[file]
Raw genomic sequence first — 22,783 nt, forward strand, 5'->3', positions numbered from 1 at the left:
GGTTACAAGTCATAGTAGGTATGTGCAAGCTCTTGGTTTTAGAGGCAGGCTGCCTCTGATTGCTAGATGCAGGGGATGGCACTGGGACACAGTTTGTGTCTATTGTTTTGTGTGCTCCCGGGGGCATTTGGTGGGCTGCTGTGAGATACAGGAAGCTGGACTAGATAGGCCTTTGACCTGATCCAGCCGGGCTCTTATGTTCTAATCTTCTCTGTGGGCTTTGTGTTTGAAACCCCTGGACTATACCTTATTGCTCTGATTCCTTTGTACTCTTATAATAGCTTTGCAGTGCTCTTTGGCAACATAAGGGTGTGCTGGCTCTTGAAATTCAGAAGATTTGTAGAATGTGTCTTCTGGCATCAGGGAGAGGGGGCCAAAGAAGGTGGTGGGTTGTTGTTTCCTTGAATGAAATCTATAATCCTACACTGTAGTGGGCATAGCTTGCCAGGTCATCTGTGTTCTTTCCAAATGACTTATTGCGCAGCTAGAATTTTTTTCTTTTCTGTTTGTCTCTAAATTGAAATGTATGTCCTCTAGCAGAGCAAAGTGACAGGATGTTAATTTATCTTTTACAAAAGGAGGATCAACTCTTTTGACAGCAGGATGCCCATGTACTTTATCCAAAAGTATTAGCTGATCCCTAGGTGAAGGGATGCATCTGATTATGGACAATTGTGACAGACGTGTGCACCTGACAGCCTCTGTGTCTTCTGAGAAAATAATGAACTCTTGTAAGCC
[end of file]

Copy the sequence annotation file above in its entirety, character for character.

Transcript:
Raw genomic sequence first — 22,783 nt, forward strand, 5'->3', positions numbered from 1 at the left:
GGTTACAAGTCATAGTAGGTATGTGCAAGCTCTTGGTTTTAGAGGCAGGCTGCCTCTGATTGCTAGATGCAGGGGATGGCACTGGGACACAGTTTGTGTCTATTGTTTTGTGTGCTCCCGGGGGCATTTGGTGGGCTGCTGTGAGATACAGGAAGCTGGACTAGATAGGCCTTTGACCTGATCCAGCCGGGCTCTTATGTTCTAATCTTCTCTGTGGGCTTTGTGTTTGAAACCCCTGGACTATACCTTATTGCTCTGATTCCTTTGTACTCTTATAATAGCTTTGCAGTGCTCTTTGGCAACATAAGGGTGTGCTGGCTCTTGAAATTCAGAAGATTTGTAGAATGTGTCTTCTGGCATCAGGGAGAGGGGGCCAAAGAAGGTGGTGGGTTGTTGTTTCCTTGAATGAAATCTATAATCCTACACTGTAGTGGGCATAGCTTGCCAGGTCATCTGTGTTCTTTCCAAATGACTTATTGCGCAGCTAGAATTTTTTTCTTTTCTGTTTGTCTCTAAATTGAAATGTATGTCCTCTAGCAGAGCAAAGTGACAGGATGTTAATTTATCTTTTACAAAAGGAGGATCAACTCTTTTGACAGCAGGATGCCCATGTACTTTATCCAAAAGTATTAGCTGATCCCTAGGTGAAGGGATGCATCTGATTATGGACAATTGTGACAGACGTGTGCACCTGACAGCCTCTGTGTCTTCTGAGAAAATAATGAACTCTTGTAAGCC